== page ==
LMCs have 'no faith' that PCNs can reduce soaring practice workload

LMC leaders have 'no faith' that primary care networks (PCNs) will reduce GP workload or tackle soaring workload in primary care.

Doctors' leaders backed a motion at the 2019 England LMCs conference in London warning that they would not reduce GP workload, would not address the workforce crisis and had not seen 'any evidence that they will assist practices in supporting increasing numbers of patients with increasingly complex health needs'.

The vote suggests that almost five months after PCNs went live across England - with 99% of GP practices now members of one of the organisations - senior GPs remain unconvinced about the impact they will have.

Hillingdon GP Dr Sujata Chadha told the conference that she believed the GP contract and the network DES had been 'negotiated in good faith' by the BMA's GP committee - but that PCNs had become a 'dumping ground' for additional work.

Financial risk

Dr Chadha warned: 'We are facing increased financial risk, more unresourced work and this ultimately threatens our sustainability.'

Dr Simeon Rackham, from Derbyshire LMC, warned that the 'entire process of developing PCNs' had been 'poorly supported and not thought through' - and said their rollout had removed 'countless clinicians from frontline care'.

Kent GP Dr Zishan Syed warned that PCNs were a 'Trojan Horse' for herding GP practices into 'bite-sized chunks' for private providers to take over.

Dorset GP Dr David Haines, however, warned that general practice needed to make the best of PCNs as they were, warning that 'if we take a negative view we are dead in the water'.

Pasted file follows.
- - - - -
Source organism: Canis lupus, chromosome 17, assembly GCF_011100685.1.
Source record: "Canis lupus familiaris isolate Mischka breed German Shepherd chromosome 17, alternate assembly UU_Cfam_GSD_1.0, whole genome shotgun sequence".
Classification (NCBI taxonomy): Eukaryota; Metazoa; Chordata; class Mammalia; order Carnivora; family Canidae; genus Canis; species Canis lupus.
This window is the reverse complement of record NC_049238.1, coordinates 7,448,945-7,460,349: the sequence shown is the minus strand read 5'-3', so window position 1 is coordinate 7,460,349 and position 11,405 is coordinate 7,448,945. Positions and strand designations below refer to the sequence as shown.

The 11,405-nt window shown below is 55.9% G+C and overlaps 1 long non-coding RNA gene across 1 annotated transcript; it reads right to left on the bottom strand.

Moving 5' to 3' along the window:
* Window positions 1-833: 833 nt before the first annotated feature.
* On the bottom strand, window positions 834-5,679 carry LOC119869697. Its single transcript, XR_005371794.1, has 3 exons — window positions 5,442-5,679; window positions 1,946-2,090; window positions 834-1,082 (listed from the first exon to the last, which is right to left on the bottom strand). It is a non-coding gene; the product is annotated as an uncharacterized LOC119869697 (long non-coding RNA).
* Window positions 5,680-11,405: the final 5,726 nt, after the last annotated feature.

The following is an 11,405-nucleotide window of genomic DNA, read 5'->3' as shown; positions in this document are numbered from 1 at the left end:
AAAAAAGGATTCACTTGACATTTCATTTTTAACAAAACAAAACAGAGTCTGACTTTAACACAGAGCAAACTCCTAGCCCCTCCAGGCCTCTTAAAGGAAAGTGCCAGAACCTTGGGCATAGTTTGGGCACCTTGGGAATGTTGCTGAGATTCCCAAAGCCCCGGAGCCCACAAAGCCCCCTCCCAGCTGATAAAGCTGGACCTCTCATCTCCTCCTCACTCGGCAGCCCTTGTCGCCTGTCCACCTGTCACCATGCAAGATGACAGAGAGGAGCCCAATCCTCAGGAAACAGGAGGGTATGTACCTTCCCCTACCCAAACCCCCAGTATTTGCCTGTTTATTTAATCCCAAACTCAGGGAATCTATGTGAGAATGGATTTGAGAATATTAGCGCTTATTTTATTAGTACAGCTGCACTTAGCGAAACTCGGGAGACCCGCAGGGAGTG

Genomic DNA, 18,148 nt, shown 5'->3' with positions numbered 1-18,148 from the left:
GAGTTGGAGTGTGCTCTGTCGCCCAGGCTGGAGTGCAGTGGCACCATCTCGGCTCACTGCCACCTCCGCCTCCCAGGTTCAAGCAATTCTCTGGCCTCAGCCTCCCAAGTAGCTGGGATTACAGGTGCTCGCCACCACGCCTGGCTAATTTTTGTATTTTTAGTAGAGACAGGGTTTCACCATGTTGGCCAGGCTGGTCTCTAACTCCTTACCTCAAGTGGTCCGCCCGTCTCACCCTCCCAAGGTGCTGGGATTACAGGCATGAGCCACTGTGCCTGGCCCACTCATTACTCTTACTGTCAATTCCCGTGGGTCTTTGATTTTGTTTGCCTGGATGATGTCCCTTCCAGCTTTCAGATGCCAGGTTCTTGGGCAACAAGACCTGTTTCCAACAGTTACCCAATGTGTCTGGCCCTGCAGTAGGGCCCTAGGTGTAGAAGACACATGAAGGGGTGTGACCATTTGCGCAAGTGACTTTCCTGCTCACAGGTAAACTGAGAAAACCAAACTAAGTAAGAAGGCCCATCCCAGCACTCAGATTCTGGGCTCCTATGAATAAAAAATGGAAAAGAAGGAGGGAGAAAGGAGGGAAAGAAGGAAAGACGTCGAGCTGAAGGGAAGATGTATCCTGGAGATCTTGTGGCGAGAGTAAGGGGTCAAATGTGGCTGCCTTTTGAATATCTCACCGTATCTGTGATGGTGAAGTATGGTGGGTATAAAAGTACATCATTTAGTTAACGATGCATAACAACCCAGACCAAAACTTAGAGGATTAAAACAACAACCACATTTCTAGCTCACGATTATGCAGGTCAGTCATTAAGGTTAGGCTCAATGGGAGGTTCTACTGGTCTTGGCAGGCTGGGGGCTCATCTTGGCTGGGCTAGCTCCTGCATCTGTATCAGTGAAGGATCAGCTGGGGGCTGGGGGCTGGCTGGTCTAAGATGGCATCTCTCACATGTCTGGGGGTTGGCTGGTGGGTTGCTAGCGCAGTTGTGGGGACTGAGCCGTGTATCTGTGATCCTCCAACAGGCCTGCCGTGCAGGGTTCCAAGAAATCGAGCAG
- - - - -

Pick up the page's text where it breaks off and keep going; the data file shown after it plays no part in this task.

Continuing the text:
Primary care networks

GPC chair Dr Richard Vautrey also warned that PCNs needed more time in many areas to have an impact on workload - but said in some areas pharmacists and physios hired to support GPs had made a huge difference.

Despite strong votes expressing concern over PCNs' ability to limit GP workload, a part of the motion warning that PCNs were 'building blocks towards integrated care systems which will be to the detriment of local personal patient care' was narrowly rejected.

LMC representatives also rejected a call for the GPC to negotiate an alternative.

GPonline reported earlier this year that two thirds of GP partners were not convinced that PCNs would help to reduce workload.

Have you registered with us yet?

Register now to enjoy more articles and free email bulletins

Register

Already registered?

Sign in

Follow Us:

Just published

Vaccination tracker

UK COVID-19 vaccination programme tracker

GPs across the UK have led the largest-ever NHS vaccination programme in response...

RCGP chair Professor Martin Marshall

Hand PCNs control of primary care infrastructure funding, says RCGP

CCG funding for primary care infrastructure should be handed to PCNs when the bodies...

Professor Martin Marshall and Talking General Practice logo

Podcast: RCGP chair Professor Martin Marshall

Talking General Practice speaks to RCGP chair Professor Martin Marshall.

Dr Chaand Nagpaul

In-house review not enough to stop 'unjust' GMC referrals, warns BMA

Doctors' leaders have repeated calls for a full independent review of the GMC referral...

Coronavirus

How widespread is long COVID in the UK?

Millions of people in the UK are living with long COVID. GPonline looks at the data...

COVID-19 vaccination sign

GP contract for autumn COVID-19 booster campaign due shortly

GP practices in England will be invited shortly to sign up for the COVID-19 autumn...